Wednesday, August 26, 2015

Livable Communities for Retirement

Since the vast majority of retirees make the decision to continue to live in their current home or, at the very least, their current neighborhood when they retire, many people wonder if this is the best choice for them.  Now, AARP has come up with a matrix to help senior citizens compare the livability of different neighborhoods around the United States and enable people to look up their own community, or another one that interests them, and see how different neighborhoods compare with each other and the national averages.  Comparing different neighborhoods has just become a whole lot easier!

What is a Livable Neighborhood?

Of course, livability means different things to different people.  As a result, AARP looked at sixty different factors including: availability of affordable housing (including apartments and condos), access to work and play, transportation, the environment, engagement, health, opportunity, access to jobs, and amenities.

The AARP List of Most Livable Neighborhoods

When they were done with their research, including surveying thousands of people over the age of 50, here was the AARP final list of the ten most livable neighborhoods in the United States.  They have narrowed it down, not just to cities, but specific neighborhoods within the cities:

Mifflin West, Madison, WI
Upper West Side, Manhattan, NY
Downtown Crossing, Boston
South of Market, San Francisco
Washburn, La Crosse, WI
Downtown Sioux Falls, S.D.
Southside, Virginia, Minnesota
Downtown Bismarck, N.D.
Downtown Seattle
Downtown Los Alamos, N.M.

Other Categories of Livable Places to Retire

Of course, relatively few people live in the communities mentioned above.  In addition, those neighborhoods might not be anywhere near where you currently live or where you would like to live.  As a result, AARP also came up with several other categories of livable places.  These were:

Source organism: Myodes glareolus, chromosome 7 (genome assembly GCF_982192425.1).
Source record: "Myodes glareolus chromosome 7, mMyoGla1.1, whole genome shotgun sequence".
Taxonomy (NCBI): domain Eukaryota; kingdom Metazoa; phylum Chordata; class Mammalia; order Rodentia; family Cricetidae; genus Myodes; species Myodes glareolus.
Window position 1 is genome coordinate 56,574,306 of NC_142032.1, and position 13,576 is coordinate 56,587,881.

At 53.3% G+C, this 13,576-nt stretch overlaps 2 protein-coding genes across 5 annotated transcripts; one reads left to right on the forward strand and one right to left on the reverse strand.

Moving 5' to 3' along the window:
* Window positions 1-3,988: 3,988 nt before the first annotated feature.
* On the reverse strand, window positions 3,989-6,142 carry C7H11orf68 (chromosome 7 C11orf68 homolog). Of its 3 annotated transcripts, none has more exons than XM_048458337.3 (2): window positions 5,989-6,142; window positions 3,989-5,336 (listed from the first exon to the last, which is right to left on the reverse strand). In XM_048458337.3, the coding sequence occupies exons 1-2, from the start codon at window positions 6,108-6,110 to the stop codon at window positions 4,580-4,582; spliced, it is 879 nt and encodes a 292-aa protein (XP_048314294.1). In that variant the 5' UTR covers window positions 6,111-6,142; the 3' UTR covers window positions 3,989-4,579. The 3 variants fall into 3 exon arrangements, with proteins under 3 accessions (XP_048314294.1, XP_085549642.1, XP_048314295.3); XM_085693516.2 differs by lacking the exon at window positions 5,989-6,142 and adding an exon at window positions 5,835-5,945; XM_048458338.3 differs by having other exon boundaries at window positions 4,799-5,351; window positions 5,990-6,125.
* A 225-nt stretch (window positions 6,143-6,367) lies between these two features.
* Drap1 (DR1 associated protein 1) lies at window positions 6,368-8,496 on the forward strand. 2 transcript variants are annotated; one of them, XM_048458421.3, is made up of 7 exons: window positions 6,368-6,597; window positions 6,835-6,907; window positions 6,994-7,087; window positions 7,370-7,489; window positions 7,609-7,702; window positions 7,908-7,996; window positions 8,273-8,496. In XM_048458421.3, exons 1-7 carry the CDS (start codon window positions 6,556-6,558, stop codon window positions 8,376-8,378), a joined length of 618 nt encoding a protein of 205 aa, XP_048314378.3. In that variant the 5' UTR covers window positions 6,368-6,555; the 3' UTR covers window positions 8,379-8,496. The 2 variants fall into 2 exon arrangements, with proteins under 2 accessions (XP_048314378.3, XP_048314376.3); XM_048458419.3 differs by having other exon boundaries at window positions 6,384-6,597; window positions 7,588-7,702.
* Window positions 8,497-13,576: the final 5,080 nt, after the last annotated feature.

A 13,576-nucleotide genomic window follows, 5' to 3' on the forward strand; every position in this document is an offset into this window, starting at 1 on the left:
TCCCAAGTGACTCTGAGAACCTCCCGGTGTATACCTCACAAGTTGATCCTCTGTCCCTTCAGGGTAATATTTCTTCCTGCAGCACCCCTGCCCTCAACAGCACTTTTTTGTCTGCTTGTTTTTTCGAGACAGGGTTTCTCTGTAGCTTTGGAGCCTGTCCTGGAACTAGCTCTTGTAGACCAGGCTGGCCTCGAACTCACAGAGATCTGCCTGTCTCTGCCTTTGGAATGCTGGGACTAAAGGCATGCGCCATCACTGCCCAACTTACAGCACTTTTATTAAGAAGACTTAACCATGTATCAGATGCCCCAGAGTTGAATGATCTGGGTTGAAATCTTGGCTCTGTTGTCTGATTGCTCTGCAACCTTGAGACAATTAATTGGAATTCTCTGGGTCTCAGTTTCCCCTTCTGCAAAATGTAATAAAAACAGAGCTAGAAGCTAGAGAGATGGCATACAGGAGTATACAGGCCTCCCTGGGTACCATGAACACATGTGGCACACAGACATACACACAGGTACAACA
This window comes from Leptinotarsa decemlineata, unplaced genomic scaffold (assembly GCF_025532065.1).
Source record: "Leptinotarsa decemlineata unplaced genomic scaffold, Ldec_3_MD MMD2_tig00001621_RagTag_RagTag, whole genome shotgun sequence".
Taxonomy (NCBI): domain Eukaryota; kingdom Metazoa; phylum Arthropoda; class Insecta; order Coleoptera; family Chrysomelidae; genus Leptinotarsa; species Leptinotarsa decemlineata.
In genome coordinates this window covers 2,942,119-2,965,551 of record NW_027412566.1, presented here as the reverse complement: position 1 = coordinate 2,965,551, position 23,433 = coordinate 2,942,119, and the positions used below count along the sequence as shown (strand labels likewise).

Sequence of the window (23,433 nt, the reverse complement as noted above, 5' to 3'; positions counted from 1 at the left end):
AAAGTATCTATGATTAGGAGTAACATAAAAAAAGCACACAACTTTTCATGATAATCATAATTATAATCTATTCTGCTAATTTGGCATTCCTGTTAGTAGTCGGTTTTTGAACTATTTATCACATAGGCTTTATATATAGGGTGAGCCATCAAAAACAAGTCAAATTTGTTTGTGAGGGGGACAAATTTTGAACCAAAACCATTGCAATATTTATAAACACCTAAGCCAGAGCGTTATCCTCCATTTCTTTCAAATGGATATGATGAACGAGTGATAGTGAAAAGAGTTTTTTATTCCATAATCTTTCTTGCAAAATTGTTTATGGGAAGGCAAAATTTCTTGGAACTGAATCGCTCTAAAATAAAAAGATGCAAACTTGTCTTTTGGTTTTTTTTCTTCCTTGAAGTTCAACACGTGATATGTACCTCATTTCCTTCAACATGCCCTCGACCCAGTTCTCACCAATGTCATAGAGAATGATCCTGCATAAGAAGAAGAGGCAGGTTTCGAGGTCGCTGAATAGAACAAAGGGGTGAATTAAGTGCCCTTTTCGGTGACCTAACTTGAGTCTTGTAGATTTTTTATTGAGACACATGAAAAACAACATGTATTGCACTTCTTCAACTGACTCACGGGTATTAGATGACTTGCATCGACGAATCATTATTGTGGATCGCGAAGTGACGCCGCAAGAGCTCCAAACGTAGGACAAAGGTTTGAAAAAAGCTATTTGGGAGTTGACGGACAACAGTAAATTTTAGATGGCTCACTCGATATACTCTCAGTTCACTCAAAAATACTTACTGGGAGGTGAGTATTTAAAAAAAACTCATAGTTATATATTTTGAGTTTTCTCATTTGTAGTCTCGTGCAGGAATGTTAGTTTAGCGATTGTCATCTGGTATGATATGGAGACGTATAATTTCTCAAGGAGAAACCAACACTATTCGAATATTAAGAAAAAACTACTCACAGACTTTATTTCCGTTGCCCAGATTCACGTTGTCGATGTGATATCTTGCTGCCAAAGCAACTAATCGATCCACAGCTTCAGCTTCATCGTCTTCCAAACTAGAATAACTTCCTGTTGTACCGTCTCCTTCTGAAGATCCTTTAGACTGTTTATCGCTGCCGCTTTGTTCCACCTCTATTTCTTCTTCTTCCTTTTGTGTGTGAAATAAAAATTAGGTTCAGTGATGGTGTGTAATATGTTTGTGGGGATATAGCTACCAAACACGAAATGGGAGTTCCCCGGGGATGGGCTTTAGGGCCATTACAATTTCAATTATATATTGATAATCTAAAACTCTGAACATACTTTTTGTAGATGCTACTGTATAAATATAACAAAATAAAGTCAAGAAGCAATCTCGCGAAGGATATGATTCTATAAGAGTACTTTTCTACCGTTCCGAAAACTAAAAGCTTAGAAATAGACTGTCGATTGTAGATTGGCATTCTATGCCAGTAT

Most Livable Cities
Best Cities for Staying Healthy
Easiest Cities to Get Around
Best Cities for Date Night
Best Cities for Making New Friends

Furthermore, they broke those lists down into three sub-categories ... large, medium and small cities.

It interested me that there were several cities on more than one list.

How to Evaluate Your Community

Are you curious about how your community compares to others?  AARP allows anyone free access to their matrix.  Here is how to find out how your community ranks:

1.  Log into
2.  Enter your address or, if your prefer, just your zip code
3.  It will show your livability score in several categories, including housing, access to work and play, transportation, environment, health, engagement, opportunity.

You can click on the various categories to learn more about each one and how your community ranked in a number of areas.

When I did this with my own community of Laguna Woods Village, California, it was above the average in five categories and below average in two.  It ranked particularly high in health, partly because there are few smokers, few obese people and there is plenty of access to exercise and health care.

My community's overall score was about the same as that of Austin, Texas ... another popular retirement city.

AARP Featured Cities

At the bottom of the website mentioned above, you can click on Featured Cities and see the scores of most of the major cities in the United States.  By entering a zip code, as described above, you can find out the details of specific neighborhoods in those cities.

Enjoy this fabulous way to research the communities where you might want to retire.  It is a great way to evaluate every place in the United States you think you may want to live and will help you decide which livable communities are right for you!

If you are looking for more retirement information and ideas, use the tabs or pull down menu at the top of this article to find links to hundreds of additional articles about retirement.

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Wednesday, August 19, 2015

Redesigning Death - Bring Joy to Your Final Days